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[whitespace] Ed Harris Splatter Film: Ed Harris indulges the tantrums and terrors of action-painting icon Jackson Pollock (Harris himself) in his bio-flick 'Pollock.'

Drip to Bountiful

Ed Harris 'Pollock' never quite penetrates the impasto of the artist's life

By Richard von Busack

NOW THAT everyone worships him as a dead art saint, no one will connect Jack the Dripper's penchant for public urination with his talent for splashing paint. In Pollock, director/title star Ed Harris re-creates the way action painter Jackson Pollock spread drips and splatters onto canvases of still-breathtaking harmony.

The paintings themselves often exonerate Pollock's turbulent, self-destructive life. He was not just the most celebrated American artist of his age, he was also the most self-hating: a corrosive, battling drunk who acted like a rock star on a bender.

The fictional Pollock describes well the mid-1940s art scene--back-stabbing, hardscrabbling, the audience barely existent, the market practically nil. It portrays how the ruthlessness of this scene turned inward on the artists. Unfortunately, the film doesn't go far enough in showing us what tormented Pollock himself.

Pollock makes the artist's long-suffering wife, Lee Krasner, into a saint, too. Marcia Gay Harden's performance is so strong that the film ought to have been called Pollock and Krasner. Harden delivers one especially powerful scene: her furious response to Pollock's suggestion that they have a baby. She's smart enough to understand she's already burping and diapering her husband full-time.

Amid the conflict between Pollock and Krasner, the other performers come across as incidental. Harris' real-life wife, Amy Madigan, plays Peggy Guggenheim in a visual range that stretches from Mrs. Nosferatu to Lady Bird Johnson.

It was only after reading about Guggenheim's treatment of her stable of artists that I learned why someone might want to pee in her fireplace, as Pollock did. Guggenheim pioneered the financial advance that needed to be paid off (or repaid) from profits, the same technique that the recording industry has used to break down so many musicians. Guggenheim was essentially the only game in town for abstract artists during the mid-1940s.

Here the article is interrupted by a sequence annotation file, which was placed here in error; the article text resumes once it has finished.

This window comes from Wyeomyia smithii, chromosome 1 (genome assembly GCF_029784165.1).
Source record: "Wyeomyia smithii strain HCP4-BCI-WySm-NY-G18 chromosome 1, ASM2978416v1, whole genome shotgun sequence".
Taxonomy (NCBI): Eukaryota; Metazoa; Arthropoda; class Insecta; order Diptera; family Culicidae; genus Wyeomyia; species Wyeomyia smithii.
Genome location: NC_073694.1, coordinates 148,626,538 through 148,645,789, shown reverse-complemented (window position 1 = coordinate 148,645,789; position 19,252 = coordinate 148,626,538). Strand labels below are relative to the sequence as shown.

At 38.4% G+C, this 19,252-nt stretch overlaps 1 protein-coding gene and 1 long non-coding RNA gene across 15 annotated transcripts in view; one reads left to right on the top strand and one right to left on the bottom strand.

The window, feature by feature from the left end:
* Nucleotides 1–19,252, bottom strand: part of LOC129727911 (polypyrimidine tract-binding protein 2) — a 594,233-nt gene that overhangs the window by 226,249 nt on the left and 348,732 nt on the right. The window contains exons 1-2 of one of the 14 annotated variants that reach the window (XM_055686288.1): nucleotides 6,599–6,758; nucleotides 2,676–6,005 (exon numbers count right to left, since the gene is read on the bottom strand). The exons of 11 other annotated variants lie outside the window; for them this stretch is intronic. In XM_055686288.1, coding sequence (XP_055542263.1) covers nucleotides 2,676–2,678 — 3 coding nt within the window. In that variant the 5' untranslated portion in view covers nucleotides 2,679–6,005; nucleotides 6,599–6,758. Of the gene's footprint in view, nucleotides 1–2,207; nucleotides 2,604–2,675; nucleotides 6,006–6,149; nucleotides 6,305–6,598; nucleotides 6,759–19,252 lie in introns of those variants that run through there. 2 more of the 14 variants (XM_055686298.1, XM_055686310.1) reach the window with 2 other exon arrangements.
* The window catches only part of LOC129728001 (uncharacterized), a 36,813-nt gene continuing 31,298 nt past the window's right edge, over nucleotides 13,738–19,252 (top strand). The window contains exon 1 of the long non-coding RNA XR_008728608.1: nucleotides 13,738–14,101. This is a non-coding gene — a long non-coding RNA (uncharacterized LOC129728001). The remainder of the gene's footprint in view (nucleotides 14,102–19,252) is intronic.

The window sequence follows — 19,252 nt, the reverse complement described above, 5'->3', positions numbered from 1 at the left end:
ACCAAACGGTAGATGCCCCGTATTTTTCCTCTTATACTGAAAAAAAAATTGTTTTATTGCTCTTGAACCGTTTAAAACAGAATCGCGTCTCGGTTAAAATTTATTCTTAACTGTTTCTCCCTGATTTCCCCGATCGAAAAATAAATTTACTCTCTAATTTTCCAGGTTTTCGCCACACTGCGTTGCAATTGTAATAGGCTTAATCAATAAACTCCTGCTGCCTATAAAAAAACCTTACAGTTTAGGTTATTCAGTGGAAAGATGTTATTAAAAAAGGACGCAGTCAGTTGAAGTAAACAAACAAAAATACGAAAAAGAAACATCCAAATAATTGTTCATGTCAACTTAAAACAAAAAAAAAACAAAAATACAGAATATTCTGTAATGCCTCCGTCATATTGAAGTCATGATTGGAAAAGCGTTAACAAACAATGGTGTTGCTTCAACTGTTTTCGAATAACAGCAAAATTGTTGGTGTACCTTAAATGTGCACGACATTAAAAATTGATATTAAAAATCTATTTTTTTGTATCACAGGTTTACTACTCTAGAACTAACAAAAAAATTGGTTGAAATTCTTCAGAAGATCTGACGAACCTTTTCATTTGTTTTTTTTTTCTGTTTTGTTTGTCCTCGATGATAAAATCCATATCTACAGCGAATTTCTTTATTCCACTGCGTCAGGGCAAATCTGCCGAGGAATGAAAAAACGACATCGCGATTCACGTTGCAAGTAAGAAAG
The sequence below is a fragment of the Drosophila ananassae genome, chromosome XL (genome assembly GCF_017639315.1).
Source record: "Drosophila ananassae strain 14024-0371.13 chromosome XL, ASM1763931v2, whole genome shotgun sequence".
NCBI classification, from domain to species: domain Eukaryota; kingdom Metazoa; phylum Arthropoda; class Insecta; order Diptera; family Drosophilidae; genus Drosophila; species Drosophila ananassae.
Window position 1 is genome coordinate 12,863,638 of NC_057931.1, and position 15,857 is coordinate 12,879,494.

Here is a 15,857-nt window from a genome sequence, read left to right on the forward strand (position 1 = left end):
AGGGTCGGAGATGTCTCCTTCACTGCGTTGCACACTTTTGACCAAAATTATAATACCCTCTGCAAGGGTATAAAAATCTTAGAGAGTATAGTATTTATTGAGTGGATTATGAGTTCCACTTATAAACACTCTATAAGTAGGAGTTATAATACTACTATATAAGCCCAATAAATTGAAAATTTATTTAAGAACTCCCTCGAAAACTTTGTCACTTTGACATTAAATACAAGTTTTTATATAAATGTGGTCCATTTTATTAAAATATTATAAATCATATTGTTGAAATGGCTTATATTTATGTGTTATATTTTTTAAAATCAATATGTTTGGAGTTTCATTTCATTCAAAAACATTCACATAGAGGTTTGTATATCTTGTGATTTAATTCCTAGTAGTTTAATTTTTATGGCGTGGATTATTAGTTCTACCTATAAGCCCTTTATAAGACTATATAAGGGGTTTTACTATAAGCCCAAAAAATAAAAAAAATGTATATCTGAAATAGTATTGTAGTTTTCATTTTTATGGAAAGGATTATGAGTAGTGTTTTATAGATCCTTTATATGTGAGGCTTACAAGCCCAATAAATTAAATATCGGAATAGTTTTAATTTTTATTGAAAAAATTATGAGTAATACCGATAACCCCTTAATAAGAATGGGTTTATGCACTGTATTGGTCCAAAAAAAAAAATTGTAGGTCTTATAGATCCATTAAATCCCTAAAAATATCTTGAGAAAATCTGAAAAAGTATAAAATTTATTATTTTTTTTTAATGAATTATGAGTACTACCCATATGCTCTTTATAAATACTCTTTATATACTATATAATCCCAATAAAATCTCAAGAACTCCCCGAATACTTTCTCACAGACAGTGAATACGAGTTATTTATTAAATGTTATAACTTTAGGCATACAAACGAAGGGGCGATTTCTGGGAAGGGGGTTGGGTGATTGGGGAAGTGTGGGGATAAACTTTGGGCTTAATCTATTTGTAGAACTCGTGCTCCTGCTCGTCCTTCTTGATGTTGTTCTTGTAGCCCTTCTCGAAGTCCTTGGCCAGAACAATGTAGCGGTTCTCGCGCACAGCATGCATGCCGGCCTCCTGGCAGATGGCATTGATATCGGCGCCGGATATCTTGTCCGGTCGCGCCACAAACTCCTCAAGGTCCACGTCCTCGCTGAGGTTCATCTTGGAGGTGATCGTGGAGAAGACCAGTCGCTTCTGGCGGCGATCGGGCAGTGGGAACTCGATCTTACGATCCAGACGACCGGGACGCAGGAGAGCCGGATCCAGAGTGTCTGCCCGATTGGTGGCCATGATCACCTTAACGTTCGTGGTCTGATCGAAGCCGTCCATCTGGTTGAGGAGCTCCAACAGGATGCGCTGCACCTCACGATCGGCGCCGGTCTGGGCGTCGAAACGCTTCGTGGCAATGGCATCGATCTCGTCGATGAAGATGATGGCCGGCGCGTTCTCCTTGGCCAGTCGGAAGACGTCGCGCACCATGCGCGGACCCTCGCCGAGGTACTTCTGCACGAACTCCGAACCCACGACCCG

Much of the film is spent waiting for Mt. Pollock to blow up, although the lyrical moments hold your attention. Early on, Krasner lures Pollock into her bedroom. Not since Crush have we seen the sensual side of Harden. She undresses in the shadows at the end of a hallway. We can't see her body, just her silhouette, but we can hear the clicks and snaps of her clothing coming undone.

The painting scenes give us Harris at his best. Some of these moments are in the league of H.G. Clouzot's documentary The Mystery of Picasso, which showed the artist at work. Early on, as Pollock constructs the mural for Guggenheim's apartment, there's a me-and-my-shadow scene of him pacing in front of the giant blank space he proposes to fill.

Similarly exhilarating is the "eureka!" moment after Pollock trudges off to his studio in the snow. He heads out wordlessly to the unheated room like a man on his way to the coal mine. After stocking a pitifully small potbellied stove and putting on some music, Pollock studies and studies his canvas. He lays down a crooked stripe of silver radiator paint as broad as duct tape and suddenly notes a curlicue drip on the floor. Later, Krasner's congratulations--"You've done it, Pollock. You've cracked it wide open"--show us the vicarious pleasure of hitting pay dirt.

Harris' Pollock is both virile and terrified, a stag in the headlights. He's compelling but too calculating. Pollock lights a cigarette in the time it would take most people to go out for a pack of smokes.

ALTHOUGH Pollock never goes wrong in the usual ways of an artist's biography, there's something missing, even baffling, in the movie. You try to read between the lines, but there's not always material there to be prized out. Harris feels so much sympathy for Pollock's silences that he never goes up against them. The mystery of Pollock is never peeled back.

Pollock's bisexuality, with which he wrestled all his life, may have been reason for his drinking and bullying. Pollock's trysts with men are one part of the story Harris banned, presumably because modern movie audiences couldn't deal with it.

We've seen rock musicians, writers and more than a few artists tearing up the screen in the throes of their creative torment. Here was the opportunity to show a different kind of torment: the story of how a macho artist, married, beer drinking, kind to his pet raven and his pet dog, felt like he wasn't really straight and couldn't stand it. Harris is a commanding actor, serious and intense, but as a director he backed off from the most unusual part of the story. As a result, his often striking movie is a lock without a key.

Pollock (R; 122 min.), directed by Ed Harris, written by Susan Emshwiller and Barbara Turner, based on the biography by Steven Naifeh and Gregory White Smith, photographed by Liza Rinzler and starring Ed Harris and Marcia Gay Harden, opens Friday at the at the Guild in Menlo Park and at the Los Gatos Cinema in Los Gatos.

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From the February 22-28, 2001 issue of Metro, Silicon Valley's Weekly Newspaper.

Copyright © 2001 Metro Publishing Inc. Metroactive is affiliated with the Boulevards Network.

For more information about the San Jose/Silicon Valley area, visit sanjose.com.

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